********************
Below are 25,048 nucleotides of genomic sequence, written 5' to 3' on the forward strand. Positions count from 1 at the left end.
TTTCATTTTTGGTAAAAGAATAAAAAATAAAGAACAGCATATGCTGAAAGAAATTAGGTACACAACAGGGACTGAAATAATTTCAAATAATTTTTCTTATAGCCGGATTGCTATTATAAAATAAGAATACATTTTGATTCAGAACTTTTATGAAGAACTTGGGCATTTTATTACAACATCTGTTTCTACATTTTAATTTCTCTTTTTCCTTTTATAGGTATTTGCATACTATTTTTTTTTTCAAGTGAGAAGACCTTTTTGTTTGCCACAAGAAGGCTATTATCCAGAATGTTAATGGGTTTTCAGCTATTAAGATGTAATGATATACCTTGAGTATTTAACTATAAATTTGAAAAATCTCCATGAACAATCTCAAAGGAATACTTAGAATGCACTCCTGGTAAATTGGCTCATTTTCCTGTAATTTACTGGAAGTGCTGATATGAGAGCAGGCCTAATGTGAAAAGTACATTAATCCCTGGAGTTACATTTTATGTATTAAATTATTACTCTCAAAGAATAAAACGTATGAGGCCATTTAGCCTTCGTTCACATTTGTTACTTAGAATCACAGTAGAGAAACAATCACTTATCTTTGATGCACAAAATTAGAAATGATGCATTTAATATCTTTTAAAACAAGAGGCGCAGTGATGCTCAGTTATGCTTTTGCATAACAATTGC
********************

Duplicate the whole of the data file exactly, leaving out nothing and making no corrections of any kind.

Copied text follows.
Below are 25,048 nucleotides of genomic sequence, written 5' to 3' on the forward strand. Positions count from 1 at the left end.
TTTCATTTTTGGTAAAAGAATAAAAAATAAAGAACAGCATATGCTGAAAGAAATTAGGTACACAACAGGGACTGAAATAATTTCAAATAATTTTTCTTATAGCCGGATTGCTATTATAAAATAAGAATACATTTTGATTCAGAACTTTTATGAAGAACTTGGGCATTTTATTACAACATCTGTTTCTACATTTTAATTTCTCTTTTTCCTTTTATAGGTATTTGCATACTATTTTTTTTTTCAAGTGAGAAGACCTTTTTGTTTGCCACAAGAAGGCTATTATCCAGAATGTTAATGGGTTTTCAGCTATTAAGATGTAATGATATACCTTGAGTATTTAACTATAAATTTGAAAAATCTCCATGAACAATCTCAAAGGAATACTTAGAATGCACTCCTGGTAAATTGGCTCATTTTCCTGTAATTTACTGGAAGTGCTGATATGAGAGCAGGCCTAATGTGAAAAGTACATTAATCCCTGGAGTTACATTTTATGTATTAAATTATTACTCTCAAAGAATAAAACGTATGAGGCCATTTAGCCTTCGTTCACATTTGTTACTTAGAATCACAGTAGAGAAACAATCACTTATCTTTGATGCACAAAATTAGAAATGATGCATTTAATATCTTTTAAAACAAGAGGCGCAGTGATGCTCAGTTATGCTTTTGCATAACAATTGC